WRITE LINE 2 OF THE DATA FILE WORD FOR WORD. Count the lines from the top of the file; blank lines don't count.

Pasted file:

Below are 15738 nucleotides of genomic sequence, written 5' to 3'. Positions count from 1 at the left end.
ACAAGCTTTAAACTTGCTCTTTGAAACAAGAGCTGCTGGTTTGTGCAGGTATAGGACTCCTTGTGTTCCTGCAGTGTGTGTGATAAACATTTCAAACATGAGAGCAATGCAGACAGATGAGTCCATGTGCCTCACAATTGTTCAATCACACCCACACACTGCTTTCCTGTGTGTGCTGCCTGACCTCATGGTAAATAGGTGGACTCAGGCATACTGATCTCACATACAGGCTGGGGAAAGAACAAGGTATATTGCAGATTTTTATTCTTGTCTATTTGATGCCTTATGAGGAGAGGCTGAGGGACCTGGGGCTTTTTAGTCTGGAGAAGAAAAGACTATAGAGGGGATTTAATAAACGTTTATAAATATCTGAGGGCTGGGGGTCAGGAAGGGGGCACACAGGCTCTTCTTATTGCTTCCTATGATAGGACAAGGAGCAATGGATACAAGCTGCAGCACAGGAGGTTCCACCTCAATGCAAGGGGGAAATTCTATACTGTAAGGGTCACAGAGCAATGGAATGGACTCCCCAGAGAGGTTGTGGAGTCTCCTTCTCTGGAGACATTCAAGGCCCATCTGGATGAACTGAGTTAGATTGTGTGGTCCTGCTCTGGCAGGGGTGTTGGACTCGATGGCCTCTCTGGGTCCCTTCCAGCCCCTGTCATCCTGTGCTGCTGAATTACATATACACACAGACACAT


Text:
ACAAGCTTTAAACTTGCTCTTTGAAACAAGAGCTGCTGGTTTGTGCAGGTATAGGACTCCTTGTGTTCCTGCAGTGTGTGTGATAAACATTTCAAACATGAGAGCAATGCAGACAGATGAGTCCATGTGCCTCACAATTGTTCAATCACACCCACACACTGCTTTCCTGTGTGTGCTGCCTGACCTCATGGTAAATAGGTGGACTCAGGCATACTGATCTCACATACAGGCTGGGGAAAGAACAAGGTATATTGCAGATTTTTATTCTTGTCTATTTGATGCCTTATGAGGAGAGGCTGAGGGACCTGGGGCTTTTTAGTCTGGAGAAGAAAAGACTATAGAGGGGATTTAATAAACGTTTATAAATATCTGAGGGCTGGGGGTCAGGAAGGGGGCACACAGGCTCTTCTTATTGCTTCCTATGATAGGACAAGGAGCAATGGATACAAGCTGCAGCACAGGAGGTTCCACCTCAATGCAAGGGGGAAATTCTATACTGTAAGGGTCACAGAGCAATGGAATGGACTCCCCAGAGAGGTTGTGGAGTCTCCTTCTCTGGAGACATTCAAGGCCCATCTGGATGAACTGAGTTAGATTGTGTGGTCCTGCTCTGGCAGGGGTGTTGGACTCGATGGCCTCTCTGGGTCCCTTCCAGCCCCTGTCATCCTGTGCTGCTGAATTACATATACACACAGACACAT